With the shackles of communist rule well and truly released, a dairy farm in Eastern Romania is planning to double its current herd size to 800 cows in just two years.
It was back in the early 90’s following the revolution that swept across eastern Europe that Romania became free from communism but some remnants of that period still exist on farms there today. Roll the clock forward to almost 2 decades and the country’s dairy industry is performing quite well with a current value of € 800 million annually. One of those former communist-era farms that was founded in 1972 but later privatised in 2001 is Agrimat Matca, now extends to 4,000 hectares of arable land for grain growing and a 400 milking cow dairy enterprise. Together with the arable enterprise and a vineyard, the farm has a turnover of € 6.3 milion per year. It is currently owned by major shareholder Gavrila Tuchilus who started working on the farm when he was 33 during the communist period. Back then it was a breeding farm supplying genetics and breeding animals to other state owned farms. The initial nucleus herd of Holstein cows were all originally bought in from Denmark which started off the high genetic herd that exists on the farm today.
Cows are kept in old style housing dating back to the communist era. Photos: Chris McCullough
Milk price increase during winter
Another long serving member of staff is Gabriela Ganoa, who has worked on the farm for the past 27 years and is now the farm manager. She said the farm has a goal to double its milking herd and expand to 800 cows in the next 2 years, build a new barn and install a 40 point rotary milking parlour. The farm invested heavily in good semen, particularly from the US when it arrived in Romania for the first time in 2004, after the communist era. They started using sexed semen in 2007 to build up the female herd and a year later they purchased 32 embryos which had a transfer success rate of 61.5%. “Our cows are milked 3 times per day and average 11,800 litres of milk per cow per year. They are milked in a Banat 16/16 milking parlour by 3 people on each shift at 4am, 12 noon and again at 7pm. We use high digital technology in the milking system supplied by Afimilk in Israel to monitor milk supply, quality and herd health,” Ms Ganoa explains. The milk is sold to a local processor for around € 0.29 per litre, but this price increases during the winter time due to there being a lag in the country’s milk production. “It costs us in the region of € 0.25 per litre to produce the milk,” she said. The main milking herd is divided up into three production groups; fresh calvers, high production cows and the remainder in a late lactation group.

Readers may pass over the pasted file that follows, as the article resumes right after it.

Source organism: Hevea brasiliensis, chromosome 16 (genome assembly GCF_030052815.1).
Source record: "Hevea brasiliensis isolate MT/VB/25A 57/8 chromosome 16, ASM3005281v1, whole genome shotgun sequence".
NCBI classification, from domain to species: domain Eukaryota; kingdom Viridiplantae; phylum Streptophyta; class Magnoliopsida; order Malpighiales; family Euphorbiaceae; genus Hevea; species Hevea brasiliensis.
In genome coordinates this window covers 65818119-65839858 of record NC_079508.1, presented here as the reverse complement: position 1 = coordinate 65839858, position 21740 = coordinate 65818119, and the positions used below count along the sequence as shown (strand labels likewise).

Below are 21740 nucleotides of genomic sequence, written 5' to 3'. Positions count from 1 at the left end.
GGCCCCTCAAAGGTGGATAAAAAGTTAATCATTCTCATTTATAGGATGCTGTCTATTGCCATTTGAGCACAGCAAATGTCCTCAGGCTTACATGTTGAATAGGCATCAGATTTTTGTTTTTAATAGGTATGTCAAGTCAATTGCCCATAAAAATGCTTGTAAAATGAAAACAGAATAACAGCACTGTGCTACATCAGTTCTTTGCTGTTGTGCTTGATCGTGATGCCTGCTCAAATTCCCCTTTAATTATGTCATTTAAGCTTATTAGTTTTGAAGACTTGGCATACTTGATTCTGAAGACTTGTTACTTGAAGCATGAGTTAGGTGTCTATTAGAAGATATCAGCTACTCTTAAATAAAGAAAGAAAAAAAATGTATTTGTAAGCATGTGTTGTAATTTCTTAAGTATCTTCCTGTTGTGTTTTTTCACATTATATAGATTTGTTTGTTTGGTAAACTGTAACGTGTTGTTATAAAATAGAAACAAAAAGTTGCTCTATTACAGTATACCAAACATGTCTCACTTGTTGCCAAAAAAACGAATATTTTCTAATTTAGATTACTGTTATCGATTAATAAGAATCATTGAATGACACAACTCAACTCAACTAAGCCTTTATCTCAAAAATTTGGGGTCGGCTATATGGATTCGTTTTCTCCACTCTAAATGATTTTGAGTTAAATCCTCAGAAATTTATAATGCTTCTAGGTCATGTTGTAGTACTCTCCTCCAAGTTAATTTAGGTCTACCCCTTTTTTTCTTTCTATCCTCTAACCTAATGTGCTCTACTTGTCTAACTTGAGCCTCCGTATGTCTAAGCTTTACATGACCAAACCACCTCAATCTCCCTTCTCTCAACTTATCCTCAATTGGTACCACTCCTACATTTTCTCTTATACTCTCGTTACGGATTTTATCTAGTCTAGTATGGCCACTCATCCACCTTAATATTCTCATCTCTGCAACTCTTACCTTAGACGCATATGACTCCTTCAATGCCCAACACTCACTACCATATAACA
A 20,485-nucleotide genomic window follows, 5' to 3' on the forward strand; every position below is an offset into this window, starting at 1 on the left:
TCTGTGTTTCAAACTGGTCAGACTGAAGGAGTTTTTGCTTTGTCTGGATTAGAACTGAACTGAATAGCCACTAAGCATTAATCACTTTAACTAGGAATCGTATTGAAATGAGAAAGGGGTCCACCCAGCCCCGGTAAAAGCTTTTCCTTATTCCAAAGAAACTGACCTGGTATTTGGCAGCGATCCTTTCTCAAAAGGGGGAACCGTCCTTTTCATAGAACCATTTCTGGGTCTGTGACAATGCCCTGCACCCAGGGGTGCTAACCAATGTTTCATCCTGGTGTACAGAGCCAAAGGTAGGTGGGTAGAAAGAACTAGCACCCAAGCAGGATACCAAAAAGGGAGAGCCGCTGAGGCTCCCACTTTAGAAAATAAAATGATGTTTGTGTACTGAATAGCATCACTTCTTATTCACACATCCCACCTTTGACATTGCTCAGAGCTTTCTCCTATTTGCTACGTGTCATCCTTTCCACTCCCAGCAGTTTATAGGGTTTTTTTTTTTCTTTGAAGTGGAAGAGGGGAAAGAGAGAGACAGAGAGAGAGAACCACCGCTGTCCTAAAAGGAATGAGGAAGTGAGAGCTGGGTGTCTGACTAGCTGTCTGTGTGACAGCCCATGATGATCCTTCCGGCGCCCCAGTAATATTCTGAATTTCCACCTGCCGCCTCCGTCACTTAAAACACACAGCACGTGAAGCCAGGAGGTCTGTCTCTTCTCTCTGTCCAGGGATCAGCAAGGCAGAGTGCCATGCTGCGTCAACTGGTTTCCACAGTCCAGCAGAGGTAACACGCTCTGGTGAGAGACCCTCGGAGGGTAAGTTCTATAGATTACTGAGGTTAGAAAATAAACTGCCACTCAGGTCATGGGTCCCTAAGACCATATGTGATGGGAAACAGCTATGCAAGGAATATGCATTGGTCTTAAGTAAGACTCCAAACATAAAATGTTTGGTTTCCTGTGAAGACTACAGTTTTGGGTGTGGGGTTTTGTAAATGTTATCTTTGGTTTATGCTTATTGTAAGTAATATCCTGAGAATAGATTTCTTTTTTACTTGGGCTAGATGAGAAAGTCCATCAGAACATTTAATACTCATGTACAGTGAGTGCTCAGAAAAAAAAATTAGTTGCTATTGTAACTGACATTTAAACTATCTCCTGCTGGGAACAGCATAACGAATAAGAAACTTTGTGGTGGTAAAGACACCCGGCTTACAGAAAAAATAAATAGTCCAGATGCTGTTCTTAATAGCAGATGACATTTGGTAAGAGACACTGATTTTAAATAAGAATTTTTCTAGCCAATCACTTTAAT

Calves spend three days with their mothers before being transferred to individual pens. Photos:Chris McCullough
Low calf mortality rate
There are just over 1,000 animals in total at the Agrimat farm including the young stock which are kept in housing that mostly dates back to the communist era. The young heifer calves are kept in the old style pens with indoor and outdoor access while the older heifers have access to open corals with cubicles. Incidentally, the bull calves born on the farm are reared until they are 400kg and then sold for 6.5 Romanian leu (€ 1.41) per kg to fattening farms. “Our calves are kept with their mothers for 3 days to ensure they get a good start and enough colostrum. Currently we have a calf mortality rate of under 5% which we think is very good,” she says.
Extra protein supplements
A total of 14 different feed rations are mixed at Agrimat for the various groups of animals from young calves through to the high producers. All the diets are mostly made up of alfalfa hay, maize silage, beer barley and mineral supplements with the high yielders receiving extra protein supplementations.
Demand for milk and dairy produce in Romania is on the rise and that’s the key reason Agrimat wants to increase production and become more efficient.
Gabriela Ganoa is the current farm manager at Agrimat.
“We want to double our herd size by investing in 2 new barns with a 40-point rotary parlour in between them,” says Ms Ganoa. “We have a lot of heifers coming through so we have the numbers but we need to set up an efficient milking system. Our target is to reach 800 cows within two years. We hope to do this with our own money, not with specific EU funds. I think the EU milk market is not a fair place for all EU countries to operate in. There are better conditions and easier markets for some countries to trade with.” However, the people at Agrimat will be concentrating on their home market first and focusing on their expansion plans.